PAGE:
A Biopharmacological Study on Byssinosis

Nasra, M.A.; Haggag, A.A.; El-Mahdy, N.A.; and El-Masry, Th.


Inhalation of cotton dust can cause the appearance of byssinosis symptoms which are characterized by shortness of breath, cough, wheezing and decreased forced expiratory volume (FEV). There exist a number of theories for explaining the aetiology of the disease. It has been postulated that histamine could be one of the most active agents which can cause bronchoconstriction produced by the cotton dust exposure.

In the present work a new intraperitoneal technique for exposure has been used to study the total content of lung amines and the activity of some lung enzymes. This technique provides an advantage over the bronchial route of exposure since the exact dust concentration to which the animal is exposed can be determined.

The results of the present study revealed that the intraperitoneal injection of aqueous extract of cotton dust induced in guinea pigs an increase in the lung tissue total content of histamine and serotonin. The increase was maximum after 4 weeks of exposure.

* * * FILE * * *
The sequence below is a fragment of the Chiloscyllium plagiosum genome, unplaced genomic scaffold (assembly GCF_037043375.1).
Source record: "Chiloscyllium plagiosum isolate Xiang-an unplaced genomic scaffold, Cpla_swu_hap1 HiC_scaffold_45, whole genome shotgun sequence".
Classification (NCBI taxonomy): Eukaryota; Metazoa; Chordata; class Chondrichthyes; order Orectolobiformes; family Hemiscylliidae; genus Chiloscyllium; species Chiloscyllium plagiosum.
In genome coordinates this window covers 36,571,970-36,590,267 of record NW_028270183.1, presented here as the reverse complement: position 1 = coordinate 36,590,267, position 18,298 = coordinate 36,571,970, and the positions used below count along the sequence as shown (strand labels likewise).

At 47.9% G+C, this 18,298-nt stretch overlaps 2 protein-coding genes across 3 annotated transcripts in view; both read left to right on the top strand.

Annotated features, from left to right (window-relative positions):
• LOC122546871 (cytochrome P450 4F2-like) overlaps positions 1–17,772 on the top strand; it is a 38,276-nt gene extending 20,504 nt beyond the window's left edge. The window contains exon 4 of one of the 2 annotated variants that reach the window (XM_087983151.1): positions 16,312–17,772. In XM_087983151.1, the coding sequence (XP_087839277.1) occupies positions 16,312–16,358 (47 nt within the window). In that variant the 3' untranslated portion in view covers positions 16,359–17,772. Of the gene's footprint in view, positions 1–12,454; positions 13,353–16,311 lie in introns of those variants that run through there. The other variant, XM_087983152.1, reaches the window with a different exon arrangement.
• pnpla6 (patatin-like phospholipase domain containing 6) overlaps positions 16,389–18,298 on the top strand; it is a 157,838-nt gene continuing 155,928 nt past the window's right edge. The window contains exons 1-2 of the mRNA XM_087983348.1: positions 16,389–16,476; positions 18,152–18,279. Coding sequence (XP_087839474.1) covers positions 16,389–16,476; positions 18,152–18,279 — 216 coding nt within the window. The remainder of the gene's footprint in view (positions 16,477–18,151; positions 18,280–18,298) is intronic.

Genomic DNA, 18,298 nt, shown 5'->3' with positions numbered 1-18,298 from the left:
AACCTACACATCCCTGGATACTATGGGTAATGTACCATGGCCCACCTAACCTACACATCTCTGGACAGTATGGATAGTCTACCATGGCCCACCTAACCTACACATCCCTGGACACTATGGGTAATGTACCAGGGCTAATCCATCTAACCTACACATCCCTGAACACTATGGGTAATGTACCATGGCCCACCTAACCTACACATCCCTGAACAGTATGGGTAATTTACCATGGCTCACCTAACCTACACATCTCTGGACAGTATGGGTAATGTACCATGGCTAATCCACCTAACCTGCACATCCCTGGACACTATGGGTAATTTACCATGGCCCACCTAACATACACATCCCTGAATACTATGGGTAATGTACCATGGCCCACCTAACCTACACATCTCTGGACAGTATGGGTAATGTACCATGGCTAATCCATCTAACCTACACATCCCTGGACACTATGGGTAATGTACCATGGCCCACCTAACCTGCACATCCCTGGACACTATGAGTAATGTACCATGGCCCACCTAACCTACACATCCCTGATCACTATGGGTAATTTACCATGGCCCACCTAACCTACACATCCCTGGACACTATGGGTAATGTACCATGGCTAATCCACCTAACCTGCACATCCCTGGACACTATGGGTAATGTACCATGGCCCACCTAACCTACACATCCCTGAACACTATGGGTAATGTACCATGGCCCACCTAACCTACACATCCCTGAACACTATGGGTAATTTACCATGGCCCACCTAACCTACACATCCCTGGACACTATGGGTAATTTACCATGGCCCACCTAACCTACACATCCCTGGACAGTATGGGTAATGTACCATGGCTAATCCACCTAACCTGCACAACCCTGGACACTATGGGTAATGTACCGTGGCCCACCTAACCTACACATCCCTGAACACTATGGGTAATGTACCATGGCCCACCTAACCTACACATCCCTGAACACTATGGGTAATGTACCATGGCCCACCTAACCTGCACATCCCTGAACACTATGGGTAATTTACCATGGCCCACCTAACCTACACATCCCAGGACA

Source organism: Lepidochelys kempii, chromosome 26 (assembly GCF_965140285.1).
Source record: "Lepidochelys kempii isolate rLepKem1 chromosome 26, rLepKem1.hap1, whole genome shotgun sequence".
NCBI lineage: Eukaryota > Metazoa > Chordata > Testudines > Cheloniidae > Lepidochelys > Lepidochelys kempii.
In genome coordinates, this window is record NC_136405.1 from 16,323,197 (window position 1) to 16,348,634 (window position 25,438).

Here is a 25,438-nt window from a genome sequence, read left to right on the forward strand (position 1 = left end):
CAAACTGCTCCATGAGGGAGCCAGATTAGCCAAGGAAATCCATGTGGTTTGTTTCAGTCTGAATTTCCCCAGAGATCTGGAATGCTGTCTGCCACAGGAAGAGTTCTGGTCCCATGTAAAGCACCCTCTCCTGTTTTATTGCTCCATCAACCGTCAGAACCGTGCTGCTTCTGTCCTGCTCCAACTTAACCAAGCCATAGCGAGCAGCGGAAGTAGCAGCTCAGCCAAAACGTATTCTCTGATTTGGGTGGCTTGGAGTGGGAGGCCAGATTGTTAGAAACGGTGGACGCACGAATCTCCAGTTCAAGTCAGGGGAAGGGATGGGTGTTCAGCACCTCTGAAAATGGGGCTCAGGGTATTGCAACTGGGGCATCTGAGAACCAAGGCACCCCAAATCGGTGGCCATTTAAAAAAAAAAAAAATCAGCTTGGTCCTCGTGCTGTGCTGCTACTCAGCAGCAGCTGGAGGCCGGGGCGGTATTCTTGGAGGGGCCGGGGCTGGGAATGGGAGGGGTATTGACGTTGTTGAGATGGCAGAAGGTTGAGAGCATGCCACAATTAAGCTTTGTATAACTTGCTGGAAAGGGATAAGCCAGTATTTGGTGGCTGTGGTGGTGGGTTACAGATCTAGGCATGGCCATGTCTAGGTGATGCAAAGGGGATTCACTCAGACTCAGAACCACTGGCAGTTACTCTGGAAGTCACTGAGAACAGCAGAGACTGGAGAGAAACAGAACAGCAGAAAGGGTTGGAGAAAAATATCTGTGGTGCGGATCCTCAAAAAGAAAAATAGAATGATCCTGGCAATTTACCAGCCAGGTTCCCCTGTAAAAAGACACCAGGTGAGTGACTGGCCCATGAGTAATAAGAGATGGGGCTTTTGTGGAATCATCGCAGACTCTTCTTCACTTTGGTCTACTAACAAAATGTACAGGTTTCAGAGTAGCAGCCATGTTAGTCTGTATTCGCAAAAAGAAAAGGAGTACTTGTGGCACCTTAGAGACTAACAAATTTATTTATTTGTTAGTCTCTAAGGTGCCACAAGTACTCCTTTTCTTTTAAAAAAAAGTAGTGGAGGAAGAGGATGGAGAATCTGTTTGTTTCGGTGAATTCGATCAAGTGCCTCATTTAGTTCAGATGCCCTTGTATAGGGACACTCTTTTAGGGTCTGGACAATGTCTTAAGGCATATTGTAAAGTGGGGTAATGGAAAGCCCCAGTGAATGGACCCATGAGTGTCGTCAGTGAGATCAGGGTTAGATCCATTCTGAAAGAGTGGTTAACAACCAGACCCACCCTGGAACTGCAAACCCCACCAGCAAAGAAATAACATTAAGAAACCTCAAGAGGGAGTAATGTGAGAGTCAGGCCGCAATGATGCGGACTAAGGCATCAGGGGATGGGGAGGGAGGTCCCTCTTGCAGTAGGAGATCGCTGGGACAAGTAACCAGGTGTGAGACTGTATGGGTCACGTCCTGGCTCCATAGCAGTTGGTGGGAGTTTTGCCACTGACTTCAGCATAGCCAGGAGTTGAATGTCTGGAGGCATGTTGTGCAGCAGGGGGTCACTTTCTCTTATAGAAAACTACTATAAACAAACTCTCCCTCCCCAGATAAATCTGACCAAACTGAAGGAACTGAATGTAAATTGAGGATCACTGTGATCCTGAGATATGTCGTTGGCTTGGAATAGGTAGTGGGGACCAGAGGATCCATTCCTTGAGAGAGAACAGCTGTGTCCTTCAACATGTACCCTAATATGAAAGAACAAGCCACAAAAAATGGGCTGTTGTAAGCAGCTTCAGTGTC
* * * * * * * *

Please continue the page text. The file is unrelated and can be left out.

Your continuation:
However, a decline in the amines concentration was found during the period between 4 and 7 weeks. On continuing the exposure for more than 7 weeks the total content of amines increased again.

No significant change in histidine decraboxylase-activity was found. However, the diamine oxidase-activity was found to be inversely proportional to the total content of amines throughout the exposure time.

These results provide evidence for the technique validity and the essential role of histamine and serotonin as causative agents in the appearance of byssinosis symptoms.

Reprinted from Proceedings of the 1994 Beltwide Cotton Conferences pp. 370 - 372
©National Cotton Council, Memphis TN

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Document last modified Sunday, Dec 6 1998